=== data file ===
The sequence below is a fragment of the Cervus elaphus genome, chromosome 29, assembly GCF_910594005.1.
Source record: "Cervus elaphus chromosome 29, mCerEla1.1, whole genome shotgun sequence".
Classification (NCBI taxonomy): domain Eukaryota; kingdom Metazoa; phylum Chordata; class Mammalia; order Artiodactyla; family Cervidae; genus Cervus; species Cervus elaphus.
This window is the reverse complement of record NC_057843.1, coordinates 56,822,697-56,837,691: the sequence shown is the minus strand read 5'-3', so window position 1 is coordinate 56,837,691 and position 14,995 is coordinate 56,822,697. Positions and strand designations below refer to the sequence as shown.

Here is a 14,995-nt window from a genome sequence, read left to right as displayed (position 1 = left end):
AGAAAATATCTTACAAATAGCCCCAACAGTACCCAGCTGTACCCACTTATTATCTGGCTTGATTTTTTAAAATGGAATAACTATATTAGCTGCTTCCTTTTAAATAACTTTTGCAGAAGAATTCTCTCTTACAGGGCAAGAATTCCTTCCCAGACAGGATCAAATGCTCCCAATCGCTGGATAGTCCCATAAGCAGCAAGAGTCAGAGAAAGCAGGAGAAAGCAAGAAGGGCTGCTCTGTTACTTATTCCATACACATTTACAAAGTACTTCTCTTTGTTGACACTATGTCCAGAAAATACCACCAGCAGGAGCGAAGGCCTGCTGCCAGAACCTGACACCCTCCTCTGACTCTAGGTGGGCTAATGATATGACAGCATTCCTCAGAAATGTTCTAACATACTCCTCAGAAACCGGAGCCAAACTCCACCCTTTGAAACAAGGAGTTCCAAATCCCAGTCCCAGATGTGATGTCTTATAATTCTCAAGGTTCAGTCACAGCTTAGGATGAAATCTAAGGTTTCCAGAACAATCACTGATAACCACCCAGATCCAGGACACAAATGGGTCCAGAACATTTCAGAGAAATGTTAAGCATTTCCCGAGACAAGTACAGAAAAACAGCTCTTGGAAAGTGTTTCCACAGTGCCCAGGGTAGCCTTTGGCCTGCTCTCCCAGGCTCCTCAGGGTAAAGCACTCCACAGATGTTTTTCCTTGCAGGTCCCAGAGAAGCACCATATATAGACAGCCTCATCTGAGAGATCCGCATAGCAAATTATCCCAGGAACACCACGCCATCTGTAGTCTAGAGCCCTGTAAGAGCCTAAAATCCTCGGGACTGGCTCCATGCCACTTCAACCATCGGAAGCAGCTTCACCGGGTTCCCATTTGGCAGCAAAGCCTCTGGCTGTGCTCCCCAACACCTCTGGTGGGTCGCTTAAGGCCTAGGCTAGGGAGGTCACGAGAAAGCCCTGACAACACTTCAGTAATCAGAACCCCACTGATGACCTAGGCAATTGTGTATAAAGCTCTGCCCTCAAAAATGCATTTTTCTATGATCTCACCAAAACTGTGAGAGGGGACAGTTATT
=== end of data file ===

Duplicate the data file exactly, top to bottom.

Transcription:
The sequence below is a fragment of the Cervus elaphus genome, chromosome 29, assembly GCF_910594005.1.
Source record: "Cervus elaphus chromosome 29, mCerEla1.1, whole genome shotgun sequence".
Classification (NCBI taxonomy): domain Eukaryota; kingdom Metazoa; phylum Chordata; class Mammalia; order Artiodactyla; family Cervidae; genus Cervus; species Cervus elaphus.
This window is the reverse complement of record NC_057843.1, coordinates 56,822,697-56,837,691: the sequence shown is the minus strand read 5'-3', so window position 1 is coordinate 56,837,691 and position 14,995 is coordinate 56,822,697. Positions and strand designations below refer to the sequence as shown.

Here is a 14,995-nt window from a genome sequence, read left to right as displayed (position 1 = left end):
AGAAAATATCTTACAAATAGCCCCAACAGTACCCAGCTGTACCCACTTATTATCTGGCTTGATTTTTTAAAATGGAATAACTATATTAGCTGCTTCCTTTTAAATAACTTTTGCAGAAGAATTCTCTCTTACAGGGCAAGAATTCCTTCCCAGACAGGATCAAATGCTCCCAATCGCTGGATAGTCCCATAAGCAGCAAGAGTCAGAGAAAGCAGGAGAAAGCAAGAAGGGCTGCTCTGTTACTTATTCCATACACATTTACAAAGTACTTCTCTTTGTTGACACTATGTCCAGAAAATACCACCAGCAGGAGCGAAGGCCTGCTGCCAGAACCTGACACCCTCCTCTGACTCTAGGTGGGCTAATGATATGACAGCATTCCTCAGAAATGTTCTAACATACTCCTCAGAAACCGGAGCCAAACTCCACCCTTTGAAACAAGGAGTTCCAAATCCCAGTCCCAGATGTGATGTCTTATAATTCTCAAGGTTCAGTCACAGCTTAGGATGAAATCTAAGGTTTCCAGAACAATCACTGATAACCACCCAGATCCAGGACACAAATGGGTCCAGAACATTTCAGAGAAATGTTAAGCATTTCCCGAGACAAGTACAGAAAAACAGCTCTTGGAAAGTGTTTCCACAGTGCCCAGGGTAGCCTTTGGCCTGCTCTCCCAGGCTCCTCAGGGTAAAGCACTCCACAGATGTTTTTCCTTGCAGGTCCCAGAGAAGCACCATATATAGACAGCCTCATCTGAGAGATCCGCATAGCAAATTATCCCAGGAACACCACGCCATCTGTAGTCTAGAGCCCTGTAAGAGCCTAAAATCCTCGGGACTGGCTCCATGCCACTTCAACCATCGGAAGCAGCTTCACCGGGTTCCCATTTGGCAGCAAAGCCTCTGGCTGTGCTCCCCAACACCTCTGGTGGGTCGCTTAAGGCCTAGGCTAGGGAGGTCACGAGAAAGCCCTGACAACACTTCAGTAATCAGAACCCCACTGATGACCTAGGCAATTGTGTATAAAGCTCTGCCCTCAAAAATGCATTTTTCTATGATCTCACCAAAACTGTGAGAGGGGACAGTTATT